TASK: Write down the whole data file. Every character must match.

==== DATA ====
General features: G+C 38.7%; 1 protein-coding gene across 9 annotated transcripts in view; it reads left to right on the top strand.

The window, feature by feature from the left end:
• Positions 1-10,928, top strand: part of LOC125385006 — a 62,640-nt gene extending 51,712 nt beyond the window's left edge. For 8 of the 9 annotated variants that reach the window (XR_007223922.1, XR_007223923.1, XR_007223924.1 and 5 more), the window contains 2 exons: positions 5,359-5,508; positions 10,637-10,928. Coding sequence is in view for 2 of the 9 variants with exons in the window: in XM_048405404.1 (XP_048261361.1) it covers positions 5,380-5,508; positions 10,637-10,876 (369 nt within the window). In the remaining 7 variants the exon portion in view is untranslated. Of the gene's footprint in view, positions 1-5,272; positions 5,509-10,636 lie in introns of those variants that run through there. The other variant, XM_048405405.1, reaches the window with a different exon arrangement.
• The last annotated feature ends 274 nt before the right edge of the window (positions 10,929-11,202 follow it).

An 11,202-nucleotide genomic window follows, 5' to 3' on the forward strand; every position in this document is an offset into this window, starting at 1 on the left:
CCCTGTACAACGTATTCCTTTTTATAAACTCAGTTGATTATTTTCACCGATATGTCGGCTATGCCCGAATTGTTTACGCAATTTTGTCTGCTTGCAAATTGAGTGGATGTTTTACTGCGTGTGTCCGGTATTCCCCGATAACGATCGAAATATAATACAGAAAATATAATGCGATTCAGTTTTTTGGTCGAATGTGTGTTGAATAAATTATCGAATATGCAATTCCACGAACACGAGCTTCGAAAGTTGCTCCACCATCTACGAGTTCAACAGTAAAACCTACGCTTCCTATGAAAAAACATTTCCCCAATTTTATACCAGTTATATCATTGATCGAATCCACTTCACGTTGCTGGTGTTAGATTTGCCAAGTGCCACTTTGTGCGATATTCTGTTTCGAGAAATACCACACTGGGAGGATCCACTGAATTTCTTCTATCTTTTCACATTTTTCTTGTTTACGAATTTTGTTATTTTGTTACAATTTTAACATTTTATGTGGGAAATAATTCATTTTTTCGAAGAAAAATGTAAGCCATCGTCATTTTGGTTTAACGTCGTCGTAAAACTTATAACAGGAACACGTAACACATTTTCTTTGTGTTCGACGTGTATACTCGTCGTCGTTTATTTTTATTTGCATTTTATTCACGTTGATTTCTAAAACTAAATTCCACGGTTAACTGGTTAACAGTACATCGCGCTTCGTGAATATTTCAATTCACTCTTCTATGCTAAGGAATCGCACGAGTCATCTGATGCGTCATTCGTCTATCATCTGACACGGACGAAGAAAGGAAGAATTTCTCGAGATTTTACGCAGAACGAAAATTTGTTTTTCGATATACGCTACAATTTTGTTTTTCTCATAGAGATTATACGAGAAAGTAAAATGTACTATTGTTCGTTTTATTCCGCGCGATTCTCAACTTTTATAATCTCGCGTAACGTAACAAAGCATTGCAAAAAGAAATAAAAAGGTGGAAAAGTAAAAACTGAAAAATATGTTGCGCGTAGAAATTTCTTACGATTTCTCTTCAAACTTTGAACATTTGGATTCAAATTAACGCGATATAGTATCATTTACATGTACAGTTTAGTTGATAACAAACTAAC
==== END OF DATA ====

General features: G+C 38.7%; 1 protein-coding gene across 9 annotated transcripts in view; it reads left to right on the top strand.

The window, feature by feature from the left end:
• Positions 1-10,928, top strand: part of LOC125385006 — a 62,640-nt gene extending 51,712 nt beyond the window's left edge. For 8 of the 9 annotated variants that reach the window (XR_007223922.1, XR_007223923.1, XR_007223924.1 and 5 more), the window contains 2 exons: positions 5,359-5,508; positions 10,637-10,928. Coding sequence is in view for 2 of the 9 variants with exons in the window: in XM_048405404.1 (XP_048261361.1) it covers positions 5,380-5,508; positions 10,637-10,876 (369 nt within the window). In the remaining 7 variants the exon portion in view is untranslated. Of the gene's footprint in view, positions 1-5,272; positions 5,509-10,636 lie in introns of those variants that run through there. The other variant, XM_048405405.1, reaches the window with a different exon arrangement.
• The last annotated feature ends 274 nt before the right edge of the window (positions 10,929-11,202 follow it).

An 11,202-nucleotide genomic window follows, 5' to 3' on the forward strand; every position in this document is an offset into this window, starting at 1 on the left:
CCCTGTACAACGTATTCCTTTTTATAAACTCAGTTGATTATTTTCACCGATATGTCGGCTATGCCCGAATTGTTTACGCAATTTTGTCTGCTTGCAAATTGAGTGGATGTTTTACTGCGTGTGTCCGGTATTCCCCGATAACGATCGAAATATAATACAGAAAATATAATGCGATTCAGTTTTTTGGTCGAATGTGTGTTGAATAAATTATCGAATATGCAATTCCACGAACACGAGCTTCGAAAGTTGCTCCACCATCTACGAGTTCAACAGTAAAACCTACGCTTCCTATGAAAAAACATTTCCCCAATTTTATACCAGTTATATCATTGATCGAATCCACTTCACGTTGCTGGTGTTAGATTTGCCAAGTGCCACTTTGTGCGATATTCTGTTTCGAGAAATACCACACTGGGAGGATCCACTGAATTTCTTCTATCTTTTCACATTTTTCTTGTTTACGAATTTTGTTATTTTGTTACAATTTTAACATTTTATGTGGGAAATAATTCATTTTTTCGAAGAAAAATGTAAGCCATCGTCATTTTGGTTTAACGTCGTCGTAAAACTTATAACAGGAACACGTAACACATTTTCTTTGTGTTCGACGTGTATACTCGTCGTCGTTTATTTTTATTTGCATTTTATTCACGTTGATTTCTAAAACTAAATTCCACGGTTAACTGGTTAACAGTACATCGCGCTTCGTGAATATTTCAATTCACTCTTCTATGCTAAGGAATCGCACGAGTCATCTGATGCGTCATTCGTCTATCATCTGACACGGACGAAGAAAGGAAGAATTTCTCGAGATTTTACGCAGAACGAAAATTTGTTTTTCGATATACGCTACAATTTTGTTTTTCTCATAGAGATTATACGAGAAAGTAAAATGTACTATTGTTCGTTTTATTCCGCGCGATTCTCAACTTTTATAATCTCGCGTAACGTAACAAAGCATTGCAAAAAGAAATAAAAAGGTGGAAAAGTAAAAACTGAAAAATATGTTGCGCGTAGAAATTTCTTACGATTTCTCTTCAAACTTTGAACATTTGGATTCAAATTAACGCGATATAGTATCATTTACATGTACAGTTTAGTTGATAACAAACTAAC